astonishment of her Muggle guards, who were later tried for helping the witch to escape, Lisette vanished from her prison cell the night before she was due to be executed. Although it has never been proven that Lisette was an Animagus who managed to squeeze through the bars of her cell window, a large white rabbit was subsequently seen crossing the English Channel in a cauldron with a sail fitted to it, and a similar rabbit later became a trusted advisor at the court of King Henry VI.3 The King in Beedle’s story is a foolish Muggle who both covets and fears magic. He believes that he can become a wizard simply by learning incantations and waving a wand.4 He is completely ignorant of the true nature of magic and wizards, and therefore swallows the preposterous suggestions of both the charlatan and Babbitty. This is certainly typical of a particular type of Muggle thinking: in their ignorance, they are prepared to accept all sorts of impossibilities about magic, including the proposition that Babbitty has turned herself into a tree that can still think and talk. (It is worth noting at this point, however, that while Beedle uses the talking-tree device to show us how ignorant the Muggle King is, he also asks us to believe that Babbitty can talk while she is a rabbit. This might be poetic licence, but I think it more likely that Beedle had only heard about Animagi, and never met one, for this is the only liberty that

he takes with magical laws in the story. Animagi do not retain the power of human speech while in their animal form, although they keep all their human thinking and reasoning powers. This, as every schoolchild knows, is the fundamental difference between being an Animagus, and Transfiguring oneself into an animal. In the case of the latter, one would become the animal entirely, with the consequence that one would know no magic, be unaware that one had ever been a wizard, and would need somebody else to Transfigure one back to one’s original form.) I think it possible that in choosing to make his heroine pretend to turn into a tree, and threaten the King with pain like an axe stroke in his own side, Beedle was inspired by real magical traditions and practices. Trees with wand-quality wood have always been fiercely protected by the wandmakers who tend them, and cutting down such trees to steal them risks incurring not only the malice of the Bowtruckles5 usually nesting there, but also the ill effect of any protective curses placed around them by their owners. In Beedle’s time, the Cruciatus Curse had not yet been made illegal by the Ministry of Magic,6 and could have produced precisely the sensation with which Babbitty threatens the King.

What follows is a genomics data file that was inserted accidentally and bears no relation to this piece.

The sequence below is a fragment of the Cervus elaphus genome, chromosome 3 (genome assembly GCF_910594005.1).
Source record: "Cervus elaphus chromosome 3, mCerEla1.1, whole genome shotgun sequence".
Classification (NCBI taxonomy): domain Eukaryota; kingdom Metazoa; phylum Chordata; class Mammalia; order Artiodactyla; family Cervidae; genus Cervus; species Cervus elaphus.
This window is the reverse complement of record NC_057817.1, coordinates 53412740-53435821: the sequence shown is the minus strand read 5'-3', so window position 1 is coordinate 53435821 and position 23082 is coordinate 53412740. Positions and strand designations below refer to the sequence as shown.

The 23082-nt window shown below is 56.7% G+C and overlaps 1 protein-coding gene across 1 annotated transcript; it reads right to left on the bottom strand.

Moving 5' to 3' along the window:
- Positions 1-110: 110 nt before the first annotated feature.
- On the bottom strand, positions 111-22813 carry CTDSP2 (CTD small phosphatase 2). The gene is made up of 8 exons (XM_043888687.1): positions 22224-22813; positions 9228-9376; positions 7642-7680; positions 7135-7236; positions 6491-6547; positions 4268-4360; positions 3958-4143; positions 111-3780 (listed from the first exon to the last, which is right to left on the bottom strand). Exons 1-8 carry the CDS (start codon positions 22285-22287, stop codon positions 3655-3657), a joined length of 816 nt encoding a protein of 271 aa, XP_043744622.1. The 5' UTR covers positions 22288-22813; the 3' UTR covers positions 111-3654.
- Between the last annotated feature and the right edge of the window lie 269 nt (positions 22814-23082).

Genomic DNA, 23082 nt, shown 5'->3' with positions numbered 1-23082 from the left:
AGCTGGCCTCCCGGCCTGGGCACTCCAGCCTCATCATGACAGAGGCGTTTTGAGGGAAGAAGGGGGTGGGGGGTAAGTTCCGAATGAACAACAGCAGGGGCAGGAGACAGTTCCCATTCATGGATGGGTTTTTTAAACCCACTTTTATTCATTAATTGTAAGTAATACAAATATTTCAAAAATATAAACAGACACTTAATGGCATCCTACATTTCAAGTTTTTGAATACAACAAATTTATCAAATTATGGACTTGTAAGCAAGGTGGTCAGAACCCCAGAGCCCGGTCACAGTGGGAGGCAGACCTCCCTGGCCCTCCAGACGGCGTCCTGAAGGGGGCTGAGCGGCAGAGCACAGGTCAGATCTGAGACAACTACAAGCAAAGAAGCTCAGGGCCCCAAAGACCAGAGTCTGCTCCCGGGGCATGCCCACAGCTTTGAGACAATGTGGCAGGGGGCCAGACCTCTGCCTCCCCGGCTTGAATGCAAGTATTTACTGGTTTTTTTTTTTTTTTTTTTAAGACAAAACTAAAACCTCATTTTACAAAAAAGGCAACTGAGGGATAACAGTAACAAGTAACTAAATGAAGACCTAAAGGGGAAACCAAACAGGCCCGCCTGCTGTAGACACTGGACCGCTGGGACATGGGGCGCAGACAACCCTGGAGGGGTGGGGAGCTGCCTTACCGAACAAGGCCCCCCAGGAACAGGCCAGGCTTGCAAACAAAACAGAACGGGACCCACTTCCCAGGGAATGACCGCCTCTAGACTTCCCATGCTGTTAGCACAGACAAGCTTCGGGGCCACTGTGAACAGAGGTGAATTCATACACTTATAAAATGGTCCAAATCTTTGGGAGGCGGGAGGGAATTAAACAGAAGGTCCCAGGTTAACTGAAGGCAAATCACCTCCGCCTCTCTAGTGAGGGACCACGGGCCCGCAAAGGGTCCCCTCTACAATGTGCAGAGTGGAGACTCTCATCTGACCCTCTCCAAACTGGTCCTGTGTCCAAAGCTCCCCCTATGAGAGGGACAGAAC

{Wizarding photographs and portraits move and (in the case of the latter) talk just like their subjects. Other rare objects, such as the Mirror of Erised, may also reveal more than a static image of a lost loved one. Ghosts are transparent, moving, talking and thinking versions of wizards and witches who wished, for whatever reason, to remain on earth. JKR} 1

{Professor McGonagall, Headmistress of Hogwarts, has asked me to make clear that she became an Animagus merely as a result of her extensive researches into all fields of Transfiguration, and that she has never used the ability to turn into a tabby cat for any surreptitious purpose, setting aside legitimate business on behalf of the order of the Phoenix where secrecy and concealment were imperative. JKR} 2

This may have contributed to that Muggle King’s reputation for mental instability. 3

As intensive studies in the Department of Mysteries demonstrated as far back as 1672, wizards and witches are born, not created. While the ‘rogue’ ability to perform magic sometimes appears in those of apparent non-magical descent (though several later studies have suggested that there will have been a witch or wizard somewhere on the family tree), Muggles cannot perform magic. The best – or worst – they could hope for are random and uncontrollable effects generated by a genuine magical wand, which, as an instrument through which magic is supposed to be channelled, sometimes holds residual power that it may discharge at odd moments – see also the notes on wandlore for ‘The Tale of the Three Brothers’. 4